World, meet Madhura Honey.
You’d be forgiven for not knowing who she is. But if you were watching the opening ceremonies you might have caught a glimpse of her, maybe even a few seconds. Here is the newscast dissecting the incident.
As the Indian national team walked on in their beautiful black and gold costumes, Honey led the pack in decidedly less impressive blue pants and blazing red shirt.
Yeah, that wasn’t part of the plan. The young lady from Bangalore was a volunteer selected to dance in the opening ceremonies. Just how she managed to walk on with the team is the big question.
“This was bizarre. We will ask for an apology,” the head of the Indian team said. “The Indian contingent was shown for just 10 seconds and to think this lady hogged all the limelight.”
The Internet world is not waiting for answers, or apologies. In typical form, Twitter exploded with all kinds of posts, 20 per minute, more than 48 hours after the incident.
And of course she was edited into hundreds of photos, from the royal wedding and presidential inaugurations to all sorts of sporting events. Indeed, Yahoo India offered users a cut-out of Honey to make the work easier.
This Tweet’s For You
Late Sunday, athletes started an online protest against IOC rules that prohibit them from appearing in ads for any company except official sponsors. That includes brands that invest millions in athletes like Nike and Red Bull.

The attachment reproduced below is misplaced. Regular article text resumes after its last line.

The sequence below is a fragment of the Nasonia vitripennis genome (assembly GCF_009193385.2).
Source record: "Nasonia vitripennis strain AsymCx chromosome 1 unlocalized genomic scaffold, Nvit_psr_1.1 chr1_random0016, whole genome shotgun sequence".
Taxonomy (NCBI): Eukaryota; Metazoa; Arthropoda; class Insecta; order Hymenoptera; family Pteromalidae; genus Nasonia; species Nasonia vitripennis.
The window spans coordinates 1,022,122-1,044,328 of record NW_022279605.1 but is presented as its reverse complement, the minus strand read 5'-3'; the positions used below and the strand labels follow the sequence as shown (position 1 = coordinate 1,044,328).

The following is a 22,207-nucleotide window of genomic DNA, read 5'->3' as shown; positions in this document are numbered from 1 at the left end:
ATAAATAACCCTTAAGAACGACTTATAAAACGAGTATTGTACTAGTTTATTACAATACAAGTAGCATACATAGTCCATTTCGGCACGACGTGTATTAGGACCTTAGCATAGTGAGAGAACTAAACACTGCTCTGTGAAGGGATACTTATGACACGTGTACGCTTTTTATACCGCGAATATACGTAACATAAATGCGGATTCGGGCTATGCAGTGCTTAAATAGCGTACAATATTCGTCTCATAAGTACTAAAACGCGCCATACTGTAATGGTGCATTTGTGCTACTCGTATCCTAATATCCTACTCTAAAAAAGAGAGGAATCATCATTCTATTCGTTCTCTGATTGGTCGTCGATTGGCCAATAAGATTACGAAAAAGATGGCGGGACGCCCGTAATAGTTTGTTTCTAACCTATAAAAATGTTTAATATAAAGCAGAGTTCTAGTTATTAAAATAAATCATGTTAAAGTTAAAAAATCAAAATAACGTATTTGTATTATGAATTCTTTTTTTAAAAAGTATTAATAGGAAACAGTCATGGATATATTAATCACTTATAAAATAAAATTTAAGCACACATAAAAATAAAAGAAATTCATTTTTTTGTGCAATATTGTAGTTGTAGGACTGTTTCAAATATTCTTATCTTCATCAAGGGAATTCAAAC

— Sanya Richards-Ross (@SanyaRichiRoss) July 29, 2012
Several people jumping in on the protest noted the irony of a rule that protects advertisers like Coke and McDonalds at the expense of smaller athletics companies. But for athletes it seems to be about how they earn a living from the training they’ve invested.
It’s easy to write this off as athletes wanting their money. But in this integrated media age, it’s worth considering just how much protection a sponsorship should provide.
One of the greatest additions to the Olympics this time around is the number of people who are sitting in the stands and sharing the moment via Twitter, Instagram, and other social media.
Lisa Targett reminded us that no marketing agency can hold a candle to the efforts of an Olympic parent rallying support for his or her child.
“Cool dad next to me handing these out. Love it! @ London 2012 – Aquatics Centre,” she tweeted from the aquatic center.
The effort paid off, according to Thoman’s Facebook page (he’s taken a hiatus from Twitter); the swimmer did well in his races this weekend and is within striking distance of a medal.
Well Alright Then
As long as we’re talking about Twitter, Dr. Ruth Westheimer is alive and well, offering advice in 140 character doses. And she wants to know those feelings you have watching the games are okay.
Olympics is all about young perfect bodies exercising in skimpy outfits. It should turn you on!
— Dr. Ruth Westheimer (@AskDrRuth) July 27, 2012
About Project TILWO — Every day I watch London 2012 Olympic coverage on TV and online then share the lessons I learned, with occasional help from my friends. Edited by Lynn Hess @ Premier Proofing.